If Rate Go Down and Your Locked-In, Can You Get the Lower Rate?

Are You Protected if Your Mortgage Interest Rate is Locked and Rates Go Up?
July 27, 2020
Do I need Flood Insurance?
August 10, 2020

If Rate Go Down and Your Locked-In, Can You Get the Lower Rate?

Did you know that interest rates are at a historical low right now? That’s why many people going through the process of getting a loan are anxious to lock their rate. A locked interest rate with your mortgage lender allows you to secure an interest rate for a specified amount of time and cost. It commits your lender to honor that rate at closing, as long as it occurs before the lock expiration date. It also means that you are committed to using that lender to close the loan. Borrowers can cancel a loan for a few valid reasons (like getting laid-off). However, a borrower generally can’t, or shouldn’t, cancel a rate that is locked.

Why Are Rates So Low Right Now?

Mortgage rates are tied to bonds backed by U.S. mortgages. Investors consider these bonds safer than stocks when something like COVID causes economic uncertainty. Interest rates drop when investors buy bonds in times of uncertainty, and this is why we have record-low mortgage rates right now.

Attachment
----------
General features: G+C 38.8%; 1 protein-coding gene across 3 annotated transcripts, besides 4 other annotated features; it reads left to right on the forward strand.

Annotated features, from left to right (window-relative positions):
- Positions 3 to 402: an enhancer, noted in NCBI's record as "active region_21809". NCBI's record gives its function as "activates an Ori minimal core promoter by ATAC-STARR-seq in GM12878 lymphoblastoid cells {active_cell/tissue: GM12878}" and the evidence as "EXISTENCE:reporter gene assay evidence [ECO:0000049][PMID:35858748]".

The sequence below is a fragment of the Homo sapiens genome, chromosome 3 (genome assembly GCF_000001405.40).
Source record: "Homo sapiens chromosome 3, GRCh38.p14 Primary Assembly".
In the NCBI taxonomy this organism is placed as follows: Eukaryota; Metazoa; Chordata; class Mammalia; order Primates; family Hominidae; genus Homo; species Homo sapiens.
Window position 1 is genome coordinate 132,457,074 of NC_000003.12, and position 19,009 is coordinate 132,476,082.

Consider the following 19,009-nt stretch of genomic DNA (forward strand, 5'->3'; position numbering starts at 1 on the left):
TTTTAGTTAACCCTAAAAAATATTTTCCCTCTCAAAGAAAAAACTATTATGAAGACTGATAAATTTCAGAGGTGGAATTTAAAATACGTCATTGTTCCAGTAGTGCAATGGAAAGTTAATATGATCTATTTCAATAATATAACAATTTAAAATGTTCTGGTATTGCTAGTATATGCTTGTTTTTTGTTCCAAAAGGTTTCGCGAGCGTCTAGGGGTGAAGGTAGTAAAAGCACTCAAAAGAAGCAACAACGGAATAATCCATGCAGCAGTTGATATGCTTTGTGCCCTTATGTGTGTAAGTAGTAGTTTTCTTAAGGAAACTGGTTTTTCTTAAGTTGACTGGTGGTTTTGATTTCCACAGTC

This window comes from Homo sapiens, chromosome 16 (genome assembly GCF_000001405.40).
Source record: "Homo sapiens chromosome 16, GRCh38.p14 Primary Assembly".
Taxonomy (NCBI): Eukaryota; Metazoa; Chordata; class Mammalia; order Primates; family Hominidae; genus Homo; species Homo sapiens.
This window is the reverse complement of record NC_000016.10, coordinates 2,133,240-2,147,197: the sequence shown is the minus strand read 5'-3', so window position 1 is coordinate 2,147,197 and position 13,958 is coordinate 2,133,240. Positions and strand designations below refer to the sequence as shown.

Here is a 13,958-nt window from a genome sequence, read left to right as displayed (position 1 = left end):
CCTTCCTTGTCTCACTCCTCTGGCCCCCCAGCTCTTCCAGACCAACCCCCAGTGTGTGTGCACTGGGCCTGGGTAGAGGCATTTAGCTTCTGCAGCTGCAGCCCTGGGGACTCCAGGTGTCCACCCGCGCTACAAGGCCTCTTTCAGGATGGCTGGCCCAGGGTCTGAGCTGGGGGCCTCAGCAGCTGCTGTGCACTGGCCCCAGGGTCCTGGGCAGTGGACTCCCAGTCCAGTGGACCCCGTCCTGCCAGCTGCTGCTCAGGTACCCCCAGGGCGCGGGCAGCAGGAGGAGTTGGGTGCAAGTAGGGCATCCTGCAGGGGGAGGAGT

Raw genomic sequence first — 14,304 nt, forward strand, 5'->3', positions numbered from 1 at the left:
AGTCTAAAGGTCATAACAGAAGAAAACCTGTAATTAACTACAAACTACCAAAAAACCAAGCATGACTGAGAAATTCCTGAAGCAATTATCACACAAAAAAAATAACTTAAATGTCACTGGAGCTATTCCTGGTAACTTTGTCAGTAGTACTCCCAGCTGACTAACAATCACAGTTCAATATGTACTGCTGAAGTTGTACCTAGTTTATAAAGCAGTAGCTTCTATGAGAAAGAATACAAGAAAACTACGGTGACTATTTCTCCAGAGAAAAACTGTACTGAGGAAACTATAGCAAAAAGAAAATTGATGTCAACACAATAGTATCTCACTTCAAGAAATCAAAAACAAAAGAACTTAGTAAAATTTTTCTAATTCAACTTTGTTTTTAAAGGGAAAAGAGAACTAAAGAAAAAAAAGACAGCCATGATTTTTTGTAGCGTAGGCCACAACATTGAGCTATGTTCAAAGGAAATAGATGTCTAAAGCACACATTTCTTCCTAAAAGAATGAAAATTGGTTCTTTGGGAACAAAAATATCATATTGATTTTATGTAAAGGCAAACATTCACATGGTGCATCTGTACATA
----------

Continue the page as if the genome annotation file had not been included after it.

Earlier this year, Goldman Sachs predicted that U.S. economic growth (measured by GDP) would shrink by about one full percentage point from Q4 2019 to Q4 2020. They broke down their 2020 GDP estimates as follows:

– U.S. GDP growth Q1 2020: 0.9%

– U.S. GDP growth Q2 2020: 0.0%

– U.S. GDP growth Q3 2020: 1.0%

– U.S. GDP growth Q4 2020: 2.25%

What if Rates Goes Down While Your Rate is Locked?

Perhaps you locked a rate, and you’re still in the process of getting your loan, but now interest rates are even lower. What do you do? Most lenders can lower your locked rate a bit, called a floatdown, rolldown, or renegotiation. Typically, you’ll get about half the market improvement since you locked your rate.

For example, if you locked a rate of 3.625% rate and rates dropped to 3.25% rate, you’ll likely end up with a rate of around 3.4%. Some people might be tempted just to cancel the loan and start over with a different lender who will lock you with today’s rate. However, if you’ve already paid for an appraisal or other fees, you’ll have to forfeit those funds. Most lenders won’t take another lender’s appraisal, so you’ll have to pay for a new appraisal and a whole new set of fees. The best thing you can do is talk it through with your existing lender. They’ll do the math for you and try their best to find a solution that serves your goals.

The bottom line is this. If you pass on a 30-year fixed in the low 3% or high 2% range, you’re very likely going to regret it. It is still an AMAZING rate! Primary Residential Mortgage is available to answer all of your home loan questions and walk you through the home loan process. Give one of our helpful mortgage brokers a call today.